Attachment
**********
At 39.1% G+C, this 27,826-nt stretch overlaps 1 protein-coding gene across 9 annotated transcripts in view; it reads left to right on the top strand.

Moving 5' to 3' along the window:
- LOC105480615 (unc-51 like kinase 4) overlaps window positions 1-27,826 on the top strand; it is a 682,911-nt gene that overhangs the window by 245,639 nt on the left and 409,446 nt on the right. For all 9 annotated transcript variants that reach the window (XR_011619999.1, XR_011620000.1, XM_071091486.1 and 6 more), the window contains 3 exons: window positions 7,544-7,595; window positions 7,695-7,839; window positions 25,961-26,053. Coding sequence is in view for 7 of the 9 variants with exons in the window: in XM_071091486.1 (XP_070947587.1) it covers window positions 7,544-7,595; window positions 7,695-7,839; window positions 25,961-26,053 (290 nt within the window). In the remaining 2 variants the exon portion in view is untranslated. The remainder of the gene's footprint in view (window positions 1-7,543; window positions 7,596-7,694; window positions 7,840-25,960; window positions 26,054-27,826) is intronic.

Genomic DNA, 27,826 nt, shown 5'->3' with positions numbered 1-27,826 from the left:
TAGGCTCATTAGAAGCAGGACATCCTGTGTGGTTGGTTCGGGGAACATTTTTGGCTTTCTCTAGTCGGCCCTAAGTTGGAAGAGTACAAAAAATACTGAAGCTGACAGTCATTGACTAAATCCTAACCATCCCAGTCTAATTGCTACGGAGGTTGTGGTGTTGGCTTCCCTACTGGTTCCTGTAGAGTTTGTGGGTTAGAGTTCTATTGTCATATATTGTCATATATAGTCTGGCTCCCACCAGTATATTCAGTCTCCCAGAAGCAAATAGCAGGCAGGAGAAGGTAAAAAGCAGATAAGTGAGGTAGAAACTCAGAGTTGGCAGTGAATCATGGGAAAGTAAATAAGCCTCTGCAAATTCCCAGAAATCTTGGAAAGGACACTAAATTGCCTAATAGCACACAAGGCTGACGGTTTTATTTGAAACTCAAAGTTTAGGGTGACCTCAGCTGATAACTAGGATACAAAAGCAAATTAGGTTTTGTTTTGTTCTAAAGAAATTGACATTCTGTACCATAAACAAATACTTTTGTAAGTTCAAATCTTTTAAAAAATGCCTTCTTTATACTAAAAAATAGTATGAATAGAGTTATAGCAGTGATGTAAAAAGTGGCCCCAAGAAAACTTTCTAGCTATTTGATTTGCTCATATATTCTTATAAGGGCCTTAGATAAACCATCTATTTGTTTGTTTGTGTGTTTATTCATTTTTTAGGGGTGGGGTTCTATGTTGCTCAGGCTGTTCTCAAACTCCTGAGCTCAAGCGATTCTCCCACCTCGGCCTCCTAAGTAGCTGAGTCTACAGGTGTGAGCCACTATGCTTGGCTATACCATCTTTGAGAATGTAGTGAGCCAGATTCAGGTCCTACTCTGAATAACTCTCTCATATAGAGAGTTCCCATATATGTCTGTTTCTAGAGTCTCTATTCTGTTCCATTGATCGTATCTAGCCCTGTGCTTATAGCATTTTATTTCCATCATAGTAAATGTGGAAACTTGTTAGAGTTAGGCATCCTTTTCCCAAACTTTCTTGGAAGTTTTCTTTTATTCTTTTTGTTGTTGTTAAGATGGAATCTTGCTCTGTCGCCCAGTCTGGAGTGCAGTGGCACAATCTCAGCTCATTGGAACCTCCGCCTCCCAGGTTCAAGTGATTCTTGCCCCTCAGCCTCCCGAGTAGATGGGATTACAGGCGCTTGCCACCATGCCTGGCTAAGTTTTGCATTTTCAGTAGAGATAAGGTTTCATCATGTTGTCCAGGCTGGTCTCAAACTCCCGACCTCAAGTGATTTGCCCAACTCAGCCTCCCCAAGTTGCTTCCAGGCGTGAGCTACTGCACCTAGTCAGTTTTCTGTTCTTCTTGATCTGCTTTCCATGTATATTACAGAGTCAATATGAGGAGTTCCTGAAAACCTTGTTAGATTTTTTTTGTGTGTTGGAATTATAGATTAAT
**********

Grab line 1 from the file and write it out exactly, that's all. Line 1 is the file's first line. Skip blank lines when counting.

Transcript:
At 39.1% G+C, this 27,826-nt stretch overlaps 1 protein-coding gene across 9 annotated transcripts in view; it reads left to right on the top strand.